As opined by Sean O’Toole in his recent article ‘10 Young African Artists You Should Know’ (Artsy.net), Turiya Magadlela “makes sculptures that want to be paintings”. Through tears, exposed seams, and edges, she employs the texture, line and rhythm of abstract painting and sculpture, while also invoking the connotations of different fabrics and objects (correctional services uniforms and beds, ‘kaffersheet’ and nylon pantyhose) to convey a myriad of meanings.
Magadlela’s most recent body of works, Imhuzuko, is double-edged: suggestive of sexual intimacy and at the same time, sexual violence. This delicate balance is achieved through her use of the seams of nylon pantyhose crotches, reminiscent of splayed legs. In Turiya’s words, “‘U'mhuzuko’ can be explained as pain that is tolerable, that is acceptable, and that is meant to be normal... So metaphorically, someone could ask how you are and you would respond by saying ‘ngiyahuzuka’ – you are going through a tolerable pain. It won't kill you, it’s just part of the process.”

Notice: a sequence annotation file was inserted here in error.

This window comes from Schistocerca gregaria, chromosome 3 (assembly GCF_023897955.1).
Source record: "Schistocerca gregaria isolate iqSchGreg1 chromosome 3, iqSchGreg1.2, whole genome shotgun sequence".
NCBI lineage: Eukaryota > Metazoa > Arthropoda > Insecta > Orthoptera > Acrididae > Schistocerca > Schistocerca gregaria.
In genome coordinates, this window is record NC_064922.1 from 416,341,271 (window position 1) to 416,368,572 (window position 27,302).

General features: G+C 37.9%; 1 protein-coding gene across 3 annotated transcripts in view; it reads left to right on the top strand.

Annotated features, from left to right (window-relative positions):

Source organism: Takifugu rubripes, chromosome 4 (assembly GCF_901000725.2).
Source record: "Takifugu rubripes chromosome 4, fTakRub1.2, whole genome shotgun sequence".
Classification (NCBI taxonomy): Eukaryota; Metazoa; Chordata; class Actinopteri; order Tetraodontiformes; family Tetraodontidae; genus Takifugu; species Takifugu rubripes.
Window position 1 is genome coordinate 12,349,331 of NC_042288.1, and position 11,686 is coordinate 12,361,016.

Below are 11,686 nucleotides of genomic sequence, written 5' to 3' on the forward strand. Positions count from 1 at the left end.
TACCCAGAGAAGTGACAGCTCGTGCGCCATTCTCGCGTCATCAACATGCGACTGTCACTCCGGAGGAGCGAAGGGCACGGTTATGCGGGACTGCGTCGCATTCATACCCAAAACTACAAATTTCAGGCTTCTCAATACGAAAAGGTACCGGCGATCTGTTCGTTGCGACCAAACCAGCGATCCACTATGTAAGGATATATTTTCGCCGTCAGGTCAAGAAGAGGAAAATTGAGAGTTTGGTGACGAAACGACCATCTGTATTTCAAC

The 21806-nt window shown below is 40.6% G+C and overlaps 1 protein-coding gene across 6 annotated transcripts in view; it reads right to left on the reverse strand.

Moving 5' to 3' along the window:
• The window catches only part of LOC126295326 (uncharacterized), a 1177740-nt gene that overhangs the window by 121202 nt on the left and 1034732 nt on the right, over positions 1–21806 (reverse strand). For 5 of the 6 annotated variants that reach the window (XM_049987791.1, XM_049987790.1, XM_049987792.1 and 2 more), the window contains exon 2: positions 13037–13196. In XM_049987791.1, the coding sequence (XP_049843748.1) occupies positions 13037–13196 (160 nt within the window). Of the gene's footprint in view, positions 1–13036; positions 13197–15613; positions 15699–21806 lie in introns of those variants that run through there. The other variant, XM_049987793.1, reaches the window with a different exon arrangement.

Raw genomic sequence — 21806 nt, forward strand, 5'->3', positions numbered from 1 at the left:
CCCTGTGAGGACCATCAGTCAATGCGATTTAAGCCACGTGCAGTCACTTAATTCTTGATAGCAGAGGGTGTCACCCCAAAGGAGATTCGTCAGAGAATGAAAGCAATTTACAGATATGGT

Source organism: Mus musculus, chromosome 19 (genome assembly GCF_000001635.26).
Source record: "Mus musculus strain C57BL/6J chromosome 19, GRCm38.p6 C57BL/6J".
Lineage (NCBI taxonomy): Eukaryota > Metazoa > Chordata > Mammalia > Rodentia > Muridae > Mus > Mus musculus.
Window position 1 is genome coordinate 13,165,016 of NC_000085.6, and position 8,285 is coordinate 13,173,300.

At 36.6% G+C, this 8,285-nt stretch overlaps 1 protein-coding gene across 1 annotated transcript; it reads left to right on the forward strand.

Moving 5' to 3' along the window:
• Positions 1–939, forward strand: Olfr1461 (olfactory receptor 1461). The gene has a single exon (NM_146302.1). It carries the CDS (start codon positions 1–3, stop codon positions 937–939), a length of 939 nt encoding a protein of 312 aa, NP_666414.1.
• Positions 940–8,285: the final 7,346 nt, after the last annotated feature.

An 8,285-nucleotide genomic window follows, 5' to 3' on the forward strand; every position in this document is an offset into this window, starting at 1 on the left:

Also present is a series of works under the title, Kaffersheet, an iteration of which was shown at the Johannesburg Art Gallery from May – July 2015. She began work on this series in 2013 in an ongoing contemplation on the history of incarcerated black South African leaders. Using ‘kaffersheet’, the traditional white Xhosa cloth and correctional service fabrics, as well as a chaotic tower of prison beds, she tells a story of the prison system and our complex history in subtle compositions.